Bugner who only turned 21 a few days before the fight found the aftermath difficult to handle. A fighter yes, but still a boy in a man’s body. He said the public or the press never did truly forgive him for a decision reached by another man and claimed he was hounded out of his adopted country.

But Bugner often flattered to deceive, a losing fight with Joe Frazier is often forgotten, Bugner was inspired, maybe his finest night even in defeat. Bugner gave everything that night, too often his critics said he didn’t do that.

Bugner had many false dawns in his numerous comebacks throughout his career. Performances like the one he gave us against Richard Dunn in 1976, when he blasted out the Yorkshire heavyweight inside a round were the exception. Bugner fought with real anger that night. But nights like that were all too rare.

Despite his many critics Bugner was a more than decent heavyweight and was more than competitive in one of the strongest eras in heavyweight history. Another fighter around at the wrong time. A peak Bugner would surely have been a heavyweight champion of the world in the early 80s, a time of the bloated and the uninspired.

After emigrating to Australia in the 80s, where he launched several of his comebacks in the twilight years, Bugner found acceptance. Bugner had his last fight in 1999, by then he held a version of the world heavyweight title that is best forgotten. The initials of the belt matter little in a sport that often dilutes itself. He heavily invested in a vineyard but when it went bust, Bugner lost everything. Recent battles with diabetes and heart problems have added to his woes in later life.

Cooper despite his many achievements is often remembered for the loss to Bugner and the first defeat to a young up and coming American heavyweight in 1963. Cassius Clay got careless in the 4th round and another great exaggeration of the truth began. Another story for a different day. ‘Or Enry’ had a long successful career, the only fighter to win three Lonsdale Belts, and it is a shame he left the sport a bitter man.

Cooper left boxing on a wave of great sympathy and found work easy to come by in retirement. Cooper was the face of Brut, he was a captain on A Question of Sport, a regular on commentary duties for BBC Radio and was incredibly popular on the after-dinner circuit. But there were similarities with his great rival. Like Bugner, Cooper lost most of his life savings when the Lloyd’s of London syndicate collapsed, and he had to auction off his prized Lonsdale Belts. Cooper sadly died in 2011 aged 76.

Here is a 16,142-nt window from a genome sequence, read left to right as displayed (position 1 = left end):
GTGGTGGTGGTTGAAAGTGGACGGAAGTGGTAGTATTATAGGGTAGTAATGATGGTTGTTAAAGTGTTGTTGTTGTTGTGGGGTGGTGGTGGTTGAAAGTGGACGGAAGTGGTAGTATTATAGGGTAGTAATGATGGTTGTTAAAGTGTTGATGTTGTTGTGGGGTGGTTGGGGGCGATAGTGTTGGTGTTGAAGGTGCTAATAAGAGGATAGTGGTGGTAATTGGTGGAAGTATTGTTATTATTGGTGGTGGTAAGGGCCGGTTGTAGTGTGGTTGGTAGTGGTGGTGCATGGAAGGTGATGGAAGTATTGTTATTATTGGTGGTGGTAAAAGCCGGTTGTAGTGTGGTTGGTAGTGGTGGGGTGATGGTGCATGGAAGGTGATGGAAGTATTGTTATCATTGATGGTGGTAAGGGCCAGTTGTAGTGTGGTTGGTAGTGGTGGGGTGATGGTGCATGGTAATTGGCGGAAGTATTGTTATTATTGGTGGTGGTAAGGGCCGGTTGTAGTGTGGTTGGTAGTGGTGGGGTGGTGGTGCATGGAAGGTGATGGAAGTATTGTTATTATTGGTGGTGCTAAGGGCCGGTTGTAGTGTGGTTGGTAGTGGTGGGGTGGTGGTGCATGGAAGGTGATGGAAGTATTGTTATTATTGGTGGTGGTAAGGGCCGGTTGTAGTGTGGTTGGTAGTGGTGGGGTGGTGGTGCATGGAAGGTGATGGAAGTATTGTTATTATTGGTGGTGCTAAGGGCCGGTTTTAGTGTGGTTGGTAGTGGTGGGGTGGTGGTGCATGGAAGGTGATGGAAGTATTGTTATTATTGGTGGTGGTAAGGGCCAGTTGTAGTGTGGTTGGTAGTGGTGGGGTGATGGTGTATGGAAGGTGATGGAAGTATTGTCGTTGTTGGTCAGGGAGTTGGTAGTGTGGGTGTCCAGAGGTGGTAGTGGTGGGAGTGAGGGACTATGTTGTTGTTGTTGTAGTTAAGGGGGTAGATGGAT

The false narrative around that famous night takes away plenty from both fighters. Despite losing Cooper should have enjoyed his retirement and the contribution he gave over a long career without the bitterness and resentment that final fight undoubtedly left. Cooper did admit that being remembered for losing certain fights did him no harm at all. Maybe that’s another untold narrative.

Bugner, the innocent victim in a story without substance also deserved better. It was his breakthrough win and it should have been a night of many fond memories. Sadly for Bugner, it was a night he would like to forget.

2 thoughts on “Cooper vs Bugner: British Boxing’s Great Myth

  1. I agree with every single word of this. The whole narrative was driven by the sentiment that arose from Harry Carpenter’s commentary. This was the one blotch on Harry’s career, he was an exceptional commentator. It was a very close fight. I watched it at the time and, even now, when watching it again, I still score the fight to Bugner.

    A very good article.

    Miles Templeton, Boxing News.

    Like

  2. I watched this back, with no commentary, and find it very hard to support the theory that Henry was robbed. I certainly cannot agree with Harry’s famous words.

    Like